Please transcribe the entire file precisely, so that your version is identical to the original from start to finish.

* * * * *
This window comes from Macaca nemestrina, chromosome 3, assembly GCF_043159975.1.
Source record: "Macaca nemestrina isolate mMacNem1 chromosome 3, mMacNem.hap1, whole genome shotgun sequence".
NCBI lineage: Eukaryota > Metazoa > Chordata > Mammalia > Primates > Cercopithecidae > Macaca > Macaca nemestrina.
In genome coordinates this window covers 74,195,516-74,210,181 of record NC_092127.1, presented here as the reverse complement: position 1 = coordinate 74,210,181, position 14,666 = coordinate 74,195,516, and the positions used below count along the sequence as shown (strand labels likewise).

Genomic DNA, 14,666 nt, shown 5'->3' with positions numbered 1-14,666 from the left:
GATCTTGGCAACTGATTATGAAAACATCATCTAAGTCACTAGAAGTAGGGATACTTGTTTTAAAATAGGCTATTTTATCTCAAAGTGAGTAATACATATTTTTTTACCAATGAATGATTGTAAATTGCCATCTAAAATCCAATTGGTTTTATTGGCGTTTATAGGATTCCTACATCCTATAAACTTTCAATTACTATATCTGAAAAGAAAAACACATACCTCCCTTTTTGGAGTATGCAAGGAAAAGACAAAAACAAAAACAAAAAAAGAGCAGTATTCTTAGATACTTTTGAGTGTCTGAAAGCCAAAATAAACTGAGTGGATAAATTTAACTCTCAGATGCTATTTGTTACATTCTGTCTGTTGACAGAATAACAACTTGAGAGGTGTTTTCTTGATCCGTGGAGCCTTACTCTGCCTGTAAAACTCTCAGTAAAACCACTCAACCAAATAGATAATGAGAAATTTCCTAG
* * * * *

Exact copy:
This window comes from Macaca nemestrina, chromosome 3, assembly GCF_043159975.1.
Source record: "Macaca nemestrina isolate mMacNem1 chromosome 3, mMacNem.hap1, whole genome shotgun sequence".
NCBI lineage: Eukaryota > Metazoa > Chordata > Mammalia > Primates > Cercopithecidae > Macaca > Macaca nemestrina.
In genome coordinates this window covers 74,195,516-74,210,181 of record NC_092127.1, presented here as the reverse complement: position 1 = coordinate 74,210,181, position 14,666 = coordinate 74,195,516, and the positions used below count along the sequence as shown (strand labels likewise).

Genomic DNA, 14,666 nt, shown 5'->3' with positions numbered 1-14,666 from the left:
GATCTTGGCAACTGATTATGAAAACATCATCTAAGTCACTAGAAGTAGGGATACTTGTTTTAAAATAGGCTATTTTATCTCAAAGTGAGTAATACATATTTTTTTACCAATGAATGATTGTAAATTGCCATCTAAAATCCAATTGGTTTTATTGGCGTTTATAGGATTCCTACATCCTATAAACTTTCAATTACTATATCTGAAAAGAAAAACACATACCTCCCTTTTTGGAGTATGCAAGGAAAAGACAAAAACAAAAACAAAAAAAGAGCAGTATTCTTAGATACTTTTGAGTGTCTGAAAGCCAAAATAAACTGAGTGGATAAATTTAACTCTCAGATGCTATTTGTTACATTCTGTCTGTTGACAGAATAACAACTTGAGAGGTGTTTTCTTGATCCGTGGAGCCTTACTCTGCCTGTAAAACTCTCAGTAAAACCACTCAACCAAATAGATAATGAGAAATTTCCTAG